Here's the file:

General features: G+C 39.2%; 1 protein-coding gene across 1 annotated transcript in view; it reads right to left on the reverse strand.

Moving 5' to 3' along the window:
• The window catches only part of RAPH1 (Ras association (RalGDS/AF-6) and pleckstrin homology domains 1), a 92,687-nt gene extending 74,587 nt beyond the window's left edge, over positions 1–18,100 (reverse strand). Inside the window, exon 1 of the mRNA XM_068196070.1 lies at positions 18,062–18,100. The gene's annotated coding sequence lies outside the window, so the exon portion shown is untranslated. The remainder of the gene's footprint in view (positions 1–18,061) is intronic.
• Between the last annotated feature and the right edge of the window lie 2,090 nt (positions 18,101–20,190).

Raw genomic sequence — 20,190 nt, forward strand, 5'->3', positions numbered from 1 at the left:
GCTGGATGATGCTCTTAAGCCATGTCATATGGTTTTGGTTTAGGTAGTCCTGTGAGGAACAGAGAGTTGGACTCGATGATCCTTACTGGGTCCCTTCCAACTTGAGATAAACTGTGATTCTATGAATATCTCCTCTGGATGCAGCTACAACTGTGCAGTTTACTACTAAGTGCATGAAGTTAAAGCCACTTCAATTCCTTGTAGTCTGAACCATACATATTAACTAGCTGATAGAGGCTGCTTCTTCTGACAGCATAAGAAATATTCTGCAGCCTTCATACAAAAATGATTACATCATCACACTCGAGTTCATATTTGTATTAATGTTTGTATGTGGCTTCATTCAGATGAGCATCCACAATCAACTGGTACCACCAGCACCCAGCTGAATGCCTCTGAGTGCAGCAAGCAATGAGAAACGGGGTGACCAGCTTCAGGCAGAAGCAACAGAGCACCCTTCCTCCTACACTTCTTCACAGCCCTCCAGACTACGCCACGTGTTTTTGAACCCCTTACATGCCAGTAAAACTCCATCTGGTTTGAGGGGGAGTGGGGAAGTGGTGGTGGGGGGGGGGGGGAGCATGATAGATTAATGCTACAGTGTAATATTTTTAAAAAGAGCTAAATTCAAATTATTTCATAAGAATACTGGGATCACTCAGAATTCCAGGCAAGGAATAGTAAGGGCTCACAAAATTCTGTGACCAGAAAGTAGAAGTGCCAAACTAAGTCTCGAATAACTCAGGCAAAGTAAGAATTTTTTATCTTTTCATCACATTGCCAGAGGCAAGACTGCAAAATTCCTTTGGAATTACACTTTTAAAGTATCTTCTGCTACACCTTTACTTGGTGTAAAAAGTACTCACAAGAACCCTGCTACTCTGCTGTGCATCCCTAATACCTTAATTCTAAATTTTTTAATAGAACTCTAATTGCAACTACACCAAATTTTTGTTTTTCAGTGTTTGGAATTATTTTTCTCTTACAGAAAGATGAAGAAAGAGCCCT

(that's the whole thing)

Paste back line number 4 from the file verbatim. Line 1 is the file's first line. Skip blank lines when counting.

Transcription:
• Between the last annotated feature and the right edge of the window lie 2,090 nt (positions 18,101–20,190).